Like Saint Patrick’s Day, Cinco de Mayo is a much bigger deal in the States than in the cultural home it celebrates. Everyone’s Irish on Saint Patrick’s Day, and everyone’s having a fiesta on Cinco de Mayo. I love such wholehearted embracing of the different cultures that comprise This American Life! I couldn’t have anything to do with looking for an excuse to enjoy the excellent food and beverages that those cultures have brought us …
Okay, that might be part of it – but that’s okay. I mean, everyone loves a good party.
Anyway, no one loves Cinco de Mayo quite as much as my sister. Both of my sisters, actually, love all things Mexican food- and drink-related, regardless of the date. You say ¡Fiesta! and they’re in – with maracas and a pinata. Really, they’re more fun than I am.
But I bring the food.
And in their honor (and in the honor of Ignacio Zaragoza Seguín) I offer these appropriately-Americanized (but still more authentic than Taco Bell) Mexican dishes. Enchiladas Verde smothers a comforting chicken and cheese mixture in a pleasantly tart and mildly piquant green sauce built from roasted poblano peppers and canned tomatillos. The Arroz Mexicana starts on the stove and finishes off in the oven, producing a pilaf with clean Mexican flavors that pair well with the enchiladas – or with any grilled meat, I would imagine.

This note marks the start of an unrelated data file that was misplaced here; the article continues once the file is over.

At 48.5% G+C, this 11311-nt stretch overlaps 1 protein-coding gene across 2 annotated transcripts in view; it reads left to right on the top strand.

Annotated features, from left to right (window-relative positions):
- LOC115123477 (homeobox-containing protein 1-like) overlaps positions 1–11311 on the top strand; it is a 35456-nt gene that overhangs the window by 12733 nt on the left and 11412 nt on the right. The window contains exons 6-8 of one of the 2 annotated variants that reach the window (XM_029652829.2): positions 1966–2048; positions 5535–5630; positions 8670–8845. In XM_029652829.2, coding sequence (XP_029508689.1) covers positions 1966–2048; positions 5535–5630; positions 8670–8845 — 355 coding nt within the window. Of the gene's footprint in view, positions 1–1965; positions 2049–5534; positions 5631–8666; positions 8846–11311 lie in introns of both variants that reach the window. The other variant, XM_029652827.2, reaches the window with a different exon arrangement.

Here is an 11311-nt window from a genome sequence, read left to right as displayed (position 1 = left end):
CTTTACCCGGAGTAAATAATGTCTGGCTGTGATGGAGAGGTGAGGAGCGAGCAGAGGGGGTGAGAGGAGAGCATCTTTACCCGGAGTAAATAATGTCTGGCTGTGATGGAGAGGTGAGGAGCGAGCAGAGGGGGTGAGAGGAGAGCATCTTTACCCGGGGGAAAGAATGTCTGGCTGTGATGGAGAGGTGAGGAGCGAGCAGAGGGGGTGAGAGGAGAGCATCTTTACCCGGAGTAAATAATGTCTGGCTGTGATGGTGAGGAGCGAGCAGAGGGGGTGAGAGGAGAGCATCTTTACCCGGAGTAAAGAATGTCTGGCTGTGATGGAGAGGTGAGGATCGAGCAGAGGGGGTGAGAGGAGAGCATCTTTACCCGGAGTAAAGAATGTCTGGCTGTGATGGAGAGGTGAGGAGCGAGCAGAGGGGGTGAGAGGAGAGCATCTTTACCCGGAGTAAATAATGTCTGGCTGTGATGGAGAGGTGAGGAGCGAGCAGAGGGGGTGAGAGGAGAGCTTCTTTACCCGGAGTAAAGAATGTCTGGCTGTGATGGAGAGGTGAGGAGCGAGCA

Neither photograph particularly well in their final states, but they taste great, so just go with it.
Now, off to find a margarita …
(adapted from Cooks’ Illustrated, July 2008. Serves 4-6)
1 tablespoon vegetable oil
1 medium onion , chopped
3 medium garlic cloves , minced (about 1 tablespoon)
½ teaspoon ground cumin
1½ cups chicken broth
1 pound boneless, skinless chicken breasts
3 11-ounce cans tomatillos, drained and rinsed
3 medium poblano chiles , halved lengthwise, stemmed, and seeded
1 to 2 teaspoons sugar
Ground black pepper
½ cup coarsely chopped fresh cilantro leaves
2 cups shredded Monterey Jack cheese
12 (6-inch) corn tortillas
thinly-sliced scallions, sliced radishes, sour cream and pico de gallo to garnish
Adjust oven racks to middle and highest positions and heat broiler.
Heat 2 teaspoons oil in medium saucepan over medium heat until shimmering; add onion and cook, stirring frequently, until golden, 6 to 8 minutes. Add 2 teaspoons garlic and cumin; cook, stirring frequently, until fragrant, about 30 seconds. Decrease heat to low and stir in broth. Add chicken, cover, and simmer 15 to 20 minutes, flipping chicken halfway through cooking. Transfer chicken to large bowl; place in refrigerator to cool (about 20 minutes.) Remove ¼ cup liquid from saucepan and set aside; discard remaining liquid.
While chicken is poaching and cooling, toss poblanos with remaining 1 teaspoon oil; arrange skin-side up on rimmed baking sheet lined with foil, with poblanos skin-side up. Broil until the peppers blacken and start to soften, 5 to 10 minutes, rotating pan halfway through cooking. Cool 10 minutes, then remove skin from poblanos. Transfer to the food processor. Decrease oven temperature to 350 degrees. Discard foil from baking sheet and set baking sheet aside for warming tortillas.